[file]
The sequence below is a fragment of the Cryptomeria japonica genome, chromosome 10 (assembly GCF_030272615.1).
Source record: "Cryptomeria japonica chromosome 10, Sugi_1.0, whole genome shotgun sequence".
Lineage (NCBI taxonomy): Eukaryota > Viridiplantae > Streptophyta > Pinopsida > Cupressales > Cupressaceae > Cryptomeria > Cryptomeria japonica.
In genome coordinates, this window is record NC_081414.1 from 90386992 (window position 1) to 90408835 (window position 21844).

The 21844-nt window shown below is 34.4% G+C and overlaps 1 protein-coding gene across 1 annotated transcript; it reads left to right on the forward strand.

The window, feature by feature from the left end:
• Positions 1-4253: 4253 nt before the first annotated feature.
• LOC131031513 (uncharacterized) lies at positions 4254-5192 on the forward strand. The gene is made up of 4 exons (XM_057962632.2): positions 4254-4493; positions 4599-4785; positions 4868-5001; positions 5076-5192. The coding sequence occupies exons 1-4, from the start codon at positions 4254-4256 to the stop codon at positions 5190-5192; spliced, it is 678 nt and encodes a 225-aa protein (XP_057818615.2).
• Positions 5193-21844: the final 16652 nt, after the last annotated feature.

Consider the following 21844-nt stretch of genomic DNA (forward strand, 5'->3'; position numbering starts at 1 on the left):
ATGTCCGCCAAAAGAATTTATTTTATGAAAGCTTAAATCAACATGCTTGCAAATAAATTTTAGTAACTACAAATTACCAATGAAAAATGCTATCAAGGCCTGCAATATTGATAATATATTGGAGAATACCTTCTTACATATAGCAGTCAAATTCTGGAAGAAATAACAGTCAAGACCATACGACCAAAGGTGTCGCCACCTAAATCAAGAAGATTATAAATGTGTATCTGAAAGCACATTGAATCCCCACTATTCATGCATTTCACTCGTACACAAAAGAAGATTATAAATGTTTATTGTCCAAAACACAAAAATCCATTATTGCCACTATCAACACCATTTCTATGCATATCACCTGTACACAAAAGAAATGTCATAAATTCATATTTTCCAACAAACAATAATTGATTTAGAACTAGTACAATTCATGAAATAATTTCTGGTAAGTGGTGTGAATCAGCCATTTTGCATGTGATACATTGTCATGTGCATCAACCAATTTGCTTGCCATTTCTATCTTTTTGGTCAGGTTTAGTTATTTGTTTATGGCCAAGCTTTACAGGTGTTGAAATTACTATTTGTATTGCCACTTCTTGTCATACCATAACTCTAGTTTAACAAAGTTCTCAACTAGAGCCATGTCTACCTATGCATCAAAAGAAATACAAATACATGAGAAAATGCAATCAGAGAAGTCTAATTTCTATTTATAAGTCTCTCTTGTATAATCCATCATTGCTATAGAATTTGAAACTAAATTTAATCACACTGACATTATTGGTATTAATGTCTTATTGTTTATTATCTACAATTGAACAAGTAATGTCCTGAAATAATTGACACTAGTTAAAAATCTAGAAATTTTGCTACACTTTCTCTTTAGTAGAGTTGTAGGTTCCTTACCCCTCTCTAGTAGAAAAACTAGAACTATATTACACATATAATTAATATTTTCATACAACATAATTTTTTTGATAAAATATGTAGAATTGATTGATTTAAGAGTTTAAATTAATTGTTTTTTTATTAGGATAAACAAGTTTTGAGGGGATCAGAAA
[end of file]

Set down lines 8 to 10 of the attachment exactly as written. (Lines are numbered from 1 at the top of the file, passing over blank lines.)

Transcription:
• LOC131031513 (uncharacterized) lies at positions 4254-5192 on the forward strand. The gene is made up of 4 exons (XM_057962632.2): positions 4254-4493; positions 4599-4785; positions 4868-5001; positions 5076-5192. The coding sequence occupies exons 1-4, from the start codon at positions 4254-4256 to the stop codon at positions 5190-5192; spliced, it is 678 nt and encodes a 225-aa protein (XP_057818615.2).
• Positions 5193-21844: the final 16652 nt, after the last annotated feature.

Consider the following 21844-nt stretch of genomic DNA (forward strand, 5'->3'; position numbering starts at 1 on the left):